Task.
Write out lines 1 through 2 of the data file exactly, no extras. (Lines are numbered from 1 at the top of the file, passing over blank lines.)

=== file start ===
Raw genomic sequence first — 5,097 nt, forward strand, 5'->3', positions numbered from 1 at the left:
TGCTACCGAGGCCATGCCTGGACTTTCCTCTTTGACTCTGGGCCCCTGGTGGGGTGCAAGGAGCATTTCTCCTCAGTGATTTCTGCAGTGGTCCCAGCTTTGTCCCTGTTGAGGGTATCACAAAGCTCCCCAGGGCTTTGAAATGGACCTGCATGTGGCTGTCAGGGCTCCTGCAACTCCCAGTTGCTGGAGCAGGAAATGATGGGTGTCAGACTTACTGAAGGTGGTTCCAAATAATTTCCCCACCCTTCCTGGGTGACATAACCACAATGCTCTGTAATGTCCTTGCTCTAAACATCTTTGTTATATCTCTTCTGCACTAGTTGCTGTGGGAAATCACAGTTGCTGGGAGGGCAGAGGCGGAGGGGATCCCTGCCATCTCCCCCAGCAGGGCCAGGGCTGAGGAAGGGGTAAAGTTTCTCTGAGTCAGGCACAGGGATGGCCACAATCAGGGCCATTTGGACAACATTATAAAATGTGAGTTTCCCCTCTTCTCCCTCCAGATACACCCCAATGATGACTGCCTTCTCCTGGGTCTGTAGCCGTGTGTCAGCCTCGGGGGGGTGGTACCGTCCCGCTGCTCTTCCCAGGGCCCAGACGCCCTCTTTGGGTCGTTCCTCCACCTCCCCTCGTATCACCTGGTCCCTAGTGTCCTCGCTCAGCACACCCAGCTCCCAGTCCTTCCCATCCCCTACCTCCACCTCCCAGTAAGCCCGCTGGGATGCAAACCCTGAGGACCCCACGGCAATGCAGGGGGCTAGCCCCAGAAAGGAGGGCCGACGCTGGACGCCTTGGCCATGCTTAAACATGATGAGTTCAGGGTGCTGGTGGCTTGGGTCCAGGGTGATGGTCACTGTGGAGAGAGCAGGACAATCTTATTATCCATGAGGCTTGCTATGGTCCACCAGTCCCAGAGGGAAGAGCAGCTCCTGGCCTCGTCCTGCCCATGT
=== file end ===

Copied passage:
Raw genomic sequence first — 5,097 nt, forward strand, 5'->3', positions numbered from 1 at the left:
TGCTACCGAGGCCATGCCTGGACTTTCCTCTTTGACTCTGGGCCCCTGGTGGGGTGCAAGGAGCATTTCTCCTCAGTGATTTCTGCAGTGGTCCCAGCTTTGTCCCTGTTGAGGGTATCACAAAGCTCCCCAGGGCTTTGAAATGGACCTGCATGTGGCTGTCAGGGCTCCTGCAACTCCCAGTTGCTGGAGCAGGAAATGATGGGTGTCAGACTTACTGAAGGTGGTTCCAAATAATTTCCCCACCCTTCCTGGGTGACATAACCACAATGCTCTGTAATGTCCTTGCTCTAAACATCTTTGTTATATCTCTTCTGCACTAGTTGCTGTGGGAAATCACAGTTGCTGGGAGGGCAGAGGCGGAGGGGATCCCTGCCATCTCCCCCAGCAGGGCCAGGGCTGAGGAAGGGGTAAAGTTTCTCTGAGTCAGGCACAGGGATGGCCACAATCAGGGCCATTTGGACAACATTATAAAATGTGAGTTTCCCCTCTTCTCCCTCCAGATACACCCCAATGATGACTGCCTTCTCCTGGGTCTGTAGCCGTGTGTCAGCCTCGGGGGGGTGGTACCGTCCCGCTGCTCTTCCCAGGGCCCAGACGCCCTCTTTGGGTCGTTCCTCCACCTCCCCTCGTATCACCTGGTCCCTAGTGTCCTCGCTCAGCACACCCAGCTCCCAGTCCTTCCCATCCCCTACCTCCACCTCCCAGTAAGCCCGCTGGGATGCAAACCCTGAGGACCCCACGGCAATGCAGGGGGCTAGCCCCAGAAAGGAGGGCCGACGCTGGACGCCTTGGCCATGCTTAAACATGATGAGTTCAGGGTGCTGGTGGCTTGGGTCCAGGGTGATGGTCACTGTGGAGAGAGCAGGACAATCTTATTATCCATGAGGCTTGCTATGGTCCACCAGTCCCAGAGGGAAGAGCAGCTCCTGGCCTCGTCCTGCCCATGT